59 of 121 rainy days saw deficit, September wettest month: Data

Updated on Sep 30, 2021 02:07 AM IST
Fifty nine of 121 days of monsoon so far have seen a deficit compared to the LPA and 62 a surplus.
While monsoon rainfall in June was 15.2% more than the LPA for this month, July and August were much drier. (PTI)
While monsoon rainfall in June was 15.2% more than the LPA for this month, July and August were much drier. (PTI)
ByAbhishek Jha, New Delhi

According to the India Meteorological Department’s (IMD) gridded rainfall dataset, India received 870 mm of rainfall up to 8:30 am on September 29 in this year’s June-September monsoon season. This is about 2.32% more than the average of 850.2 mm rainfall for this interval in the 1961-2010 period, which is called the Long Period Average (LPA). These figures differ slightly from those published in IMD’s bulletin because the gridded dataset is based on interpolation of rainfall from multiple stations that have operated consistently over the years while IMD’s bulletin also takes into account newer stations. However, the broad trends do not differ much.

According to the gridded dataset, the cumulative figures hide the intermittent dry and wet spells seen this monsoon season. Fifty nine of 121 days of monsoon so far have seen a deficit compared to the LPA and 62 a surplus. There have also been more extreme intensity rainfall events than usual this year, to the extent that this monsoon season has seen the 30th highest extreme rainfall since 1901.

While monsoon rainfall in June was 15.2% more than the LPA for this month, July and August were much drier. These months had a 5.5% and 19.1% deficit compared to the respective LPA numbers. September has been the wettest month with rainfall as of 8:30 am on September 29 being 35.8% more than the LPA.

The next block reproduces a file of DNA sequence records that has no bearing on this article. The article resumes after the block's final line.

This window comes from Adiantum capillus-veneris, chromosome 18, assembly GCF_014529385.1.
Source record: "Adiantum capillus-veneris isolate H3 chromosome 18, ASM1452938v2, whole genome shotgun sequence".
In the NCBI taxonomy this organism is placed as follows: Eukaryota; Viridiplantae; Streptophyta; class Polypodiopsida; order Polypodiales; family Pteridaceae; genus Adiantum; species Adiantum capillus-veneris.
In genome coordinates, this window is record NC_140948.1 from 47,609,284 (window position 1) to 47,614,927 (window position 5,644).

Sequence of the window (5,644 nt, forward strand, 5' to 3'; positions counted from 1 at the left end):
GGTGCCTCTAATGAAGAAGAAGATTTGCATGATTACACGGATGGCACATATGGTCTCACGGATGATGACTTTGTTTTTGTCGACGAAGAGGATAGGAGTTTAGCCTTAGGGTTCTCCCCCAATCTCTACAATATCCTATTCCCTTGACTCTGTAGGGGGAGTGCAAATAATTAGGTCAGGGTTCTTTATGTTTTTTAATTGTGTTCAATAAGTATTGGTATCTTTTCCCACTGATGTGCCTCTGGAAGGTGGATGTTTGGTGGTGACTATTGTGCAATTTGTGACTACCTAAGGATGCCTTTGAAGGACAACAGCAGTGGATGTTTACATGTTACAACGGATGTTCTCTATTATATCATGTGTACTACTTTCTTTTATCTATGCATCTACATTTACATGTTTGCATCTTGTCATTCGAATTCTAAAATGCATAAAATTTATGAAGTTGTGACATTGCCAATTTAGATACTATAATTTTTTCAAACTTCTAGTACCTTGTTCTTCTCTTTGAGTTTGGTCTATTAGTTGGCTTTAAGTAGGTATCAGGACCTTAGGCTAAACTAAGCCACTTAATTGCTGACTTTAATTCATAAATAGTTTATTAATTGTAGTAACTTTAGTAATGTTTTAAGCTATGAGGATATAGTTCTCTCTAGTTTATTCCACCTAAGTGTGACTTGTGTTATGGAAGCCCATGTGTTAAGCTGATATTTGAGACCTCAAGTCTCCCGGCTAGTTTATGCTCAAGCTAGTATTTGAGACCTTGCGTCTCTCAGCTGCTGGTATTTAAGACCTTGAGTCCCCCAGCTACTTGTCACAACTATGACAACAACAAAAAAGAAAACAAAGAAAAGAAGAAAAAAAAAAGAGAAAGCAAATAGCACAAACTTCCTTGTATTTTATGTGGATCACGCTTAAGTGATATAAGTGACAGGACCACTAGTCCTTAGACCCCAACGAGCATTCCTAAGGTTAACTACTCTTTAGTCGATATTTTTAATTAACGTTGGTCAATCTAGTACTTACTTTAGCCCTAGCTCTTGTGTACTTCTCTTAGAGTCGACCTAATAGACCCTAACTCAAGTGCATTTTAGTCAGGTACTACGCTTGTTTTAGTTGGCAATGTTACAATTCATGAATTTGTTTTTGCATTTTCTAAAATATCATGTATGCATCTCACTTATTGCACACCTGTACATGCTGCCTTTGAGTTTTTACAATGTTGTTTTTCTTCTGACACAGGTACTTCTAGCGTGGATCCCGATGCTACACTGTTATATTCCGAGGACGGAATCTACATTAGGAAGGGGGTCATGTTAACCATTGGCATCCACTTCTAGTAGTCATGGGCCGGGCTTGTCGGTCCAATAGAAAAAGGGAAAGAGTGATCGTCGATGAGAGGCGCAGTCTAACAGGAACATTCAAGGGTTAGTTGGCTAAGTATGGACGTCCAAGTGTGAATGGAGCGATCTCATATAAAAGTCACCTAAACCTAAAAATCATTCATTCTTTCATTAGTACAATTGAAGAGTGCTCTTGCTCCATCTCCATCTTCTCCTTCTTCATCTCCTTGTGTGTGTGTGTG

To be sure, a simple surplus-deficit breakup does not tell us about the degree of surplus or deficit. This degree can be seen from IMD’s classification of rainfall as normal, excess or deficient. A 19% deviation on either side of the LPA, for instance, is considered normal. A positive deviation of 20% or more is considered excess, and a negative deviation of 20% or more is considered deficient.

There has been more extreme intensity rainfall than usual this monsoon. Intensity is measured by the amount of rainfall that falls in a grid (a box bound by two latitudes and longitudes 0.25 degrees apart in IMD’s dataset) in 24 hours.

The average extreme rainfall (more than 244.5 mm in a grid) over India’s entire area up to September 29 was 6.81 mm in 1961-2010 and 6.94 mm in 2011-2020. This has been 7.02 mm this year, 3.1% more than the LPA. This is the 30th highest amount since 1901, the earliest year for which IMD has gridded data.

Heavy rainfall (between 35.5 mm and 244.5 mm in a grid) on the other hand has been 4.1% less than the LPA. Moderate intensity (between 7.5 mm and 35.5 mm in a grid) and light intensity rainfall (up to 7.5 mm in a grid) rainfall so far are 6.7% and 8.2% more than the LPA.

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  • ABOUT THE AUTHOR

    Abhishek Jha is a data journalist. He analyses public data for finding news, with a focus on the environment, Indian politics and economy, and Covid-19.

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